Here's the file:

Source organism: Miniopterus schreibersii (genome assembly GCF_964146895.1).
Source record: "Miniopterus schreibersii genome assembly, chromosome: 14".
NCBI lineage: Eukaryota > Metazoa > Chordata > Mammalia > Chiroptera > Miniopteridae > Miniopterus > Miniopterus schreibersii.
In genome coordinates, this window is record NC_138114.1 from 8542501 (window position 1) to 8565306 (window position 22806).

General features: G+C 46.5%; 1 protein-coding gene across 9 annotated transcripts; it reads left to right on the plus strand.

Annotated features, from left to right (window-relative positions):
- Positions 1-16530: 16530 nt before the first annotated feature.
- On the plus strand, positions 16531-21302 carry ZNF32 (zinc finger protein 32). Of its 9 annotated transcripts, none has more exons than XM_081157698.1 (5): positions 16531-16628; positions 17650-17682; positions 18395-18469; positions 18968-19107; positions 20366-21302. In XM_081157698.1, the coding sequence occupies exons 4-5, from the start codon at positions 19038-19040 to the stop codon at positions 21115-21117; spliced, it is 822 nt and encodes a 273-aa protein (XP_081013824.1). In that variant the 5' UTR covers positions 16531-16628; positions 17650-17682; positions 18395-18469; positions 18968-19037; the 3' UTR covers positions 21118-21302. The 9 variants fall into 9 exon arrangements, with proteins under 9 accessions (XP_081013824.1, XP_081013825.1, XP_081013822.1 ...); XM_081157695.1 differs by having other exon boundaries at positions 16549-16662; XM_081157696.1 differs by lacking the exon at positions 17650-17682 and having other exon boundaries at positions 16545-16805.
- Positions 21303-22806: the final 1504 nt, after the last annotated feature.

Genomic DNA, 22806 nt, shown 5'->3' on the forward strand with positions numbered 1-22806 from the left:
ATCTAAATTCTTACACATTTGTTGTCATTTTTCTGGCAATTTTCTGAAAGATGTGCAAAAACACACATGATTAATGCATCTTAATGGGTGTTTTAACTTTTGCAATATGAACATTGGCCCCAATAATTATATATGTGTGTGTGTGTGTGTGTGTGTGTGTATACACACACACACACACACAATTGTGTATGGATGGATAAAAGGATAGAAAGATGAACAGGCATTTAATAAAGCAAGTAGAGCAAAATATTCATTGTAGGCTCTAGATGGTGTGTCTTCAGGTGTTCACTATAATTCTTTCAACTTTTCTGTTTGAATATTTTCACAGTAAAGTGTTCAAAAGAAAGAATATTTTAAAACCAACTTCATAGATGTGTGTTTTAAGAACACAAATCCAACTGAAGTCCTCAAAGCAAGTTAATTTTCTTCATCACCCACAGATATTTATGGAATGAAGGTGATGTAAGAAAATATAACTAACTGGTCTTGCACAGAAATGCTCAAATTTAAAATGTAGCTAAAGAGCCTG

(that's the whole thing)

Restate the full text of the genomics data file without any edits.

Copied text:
Source organism: Miniopterus schreibersii (genome assembly GCF_964146895.1).
Source record: "Miniopterus schreibersii genome assembly, chromosome: 14".
NCBI lineage: Eukaryota > Metazoa > Chordata > Mammalia > Chiroptera > Miniopteridae > Miniopterus > Miniopterus schreibersii.
In genome coordinates, this window is record NC_138114.1 from 8542501 (window position 1) to 8565306 (window position 22806).

General features: G+C 46.5%; 1 protein-coding gene across 9 annotated transcripts; it reads left to right on the plus strand.

Annotated features, from left to right (window-relative positions):
- Positions 1-16530: 16530 nt before the first annotated feature.
- On the plus strand, positions 16531-21302 carry ZNF32 (zinc finger protein 32). Of its 9 annotated transcripts, none has more exons than XM_081157698.1 (5): positions 16531-16628; positions 17650-17682; positions 18395-18469; positions 18968-19107; positions 20366-21302. In XM_081157698.1, the coding sequence occupies exons 4-5, from the start codon at positions 19038-19040 to the stop codon at positions 21115-21117; spliced, it is 822 nt and encodes a 273-aa protein (XP_081013824.1). In that variant the 5' UTR covers positions 16531-16628; positions 17650-17682; positions 18395-18469; positions 18968-19037; the 3' UTR covers positions 21118-21302. The 9 variants fall into 9 exon arrangements, with proteins under 9 accessions (XP_081013824.1, XP_081013825.1, XP_081013822.1 ...); XM_081157695.1 differs by having other exon boundaries at positions 16549-16662; XM_081157696.1 differs by lacking the exon at positions 17650-17682 and having other exon boundaries at positions 16545-16805.
- Positions 21303-22806: the final 1504 nt, after the last annotated feature.

Genomic DNA, 22806 nt, shown 5'->3' on the forward strand with positions numbered 1-22806 from the left:
ATCTAAATTCTTACACATTTGTTGTCATTTTTCTGGCAATTTTCTGAAAGATGTGCAAAAACACACATGATTAATGCATCTTAATGGGTGTTTTAACTTTTGCAATATGAACATTGGCCCCAATAATTATATATGTGTGTGTGTGTGTGTGTGTGTGTGTATACACACACACACACACACAATTGTGTATGGATGGATAAAAGGATAGAAAGATGAACAGGCATTTAATAAAGCAAGTAGAGCAAAATATTCATTGTAGGCTCTAGATGGTGTGTCTTCAGGTGTTCACTATAATTCTTTCAACTTTTCTGTTTGAATATTTTCACAGTAAAGTGTTCAAAAGAAAGAATATTTTAAAACCAACTTCATAGATGTGTGTTTTAAGAACACAAATCCAACTGAAGTCCTCAAAGCAAGTTAATTTTCTTCATCACCCACAGATATTTATGGAATGAAGGTGATGTAAGAAAATATAACTAACTGGTCTTGCACAGAAATGCTCAAATTTAAAATGTAGCTAAAGAGCCTG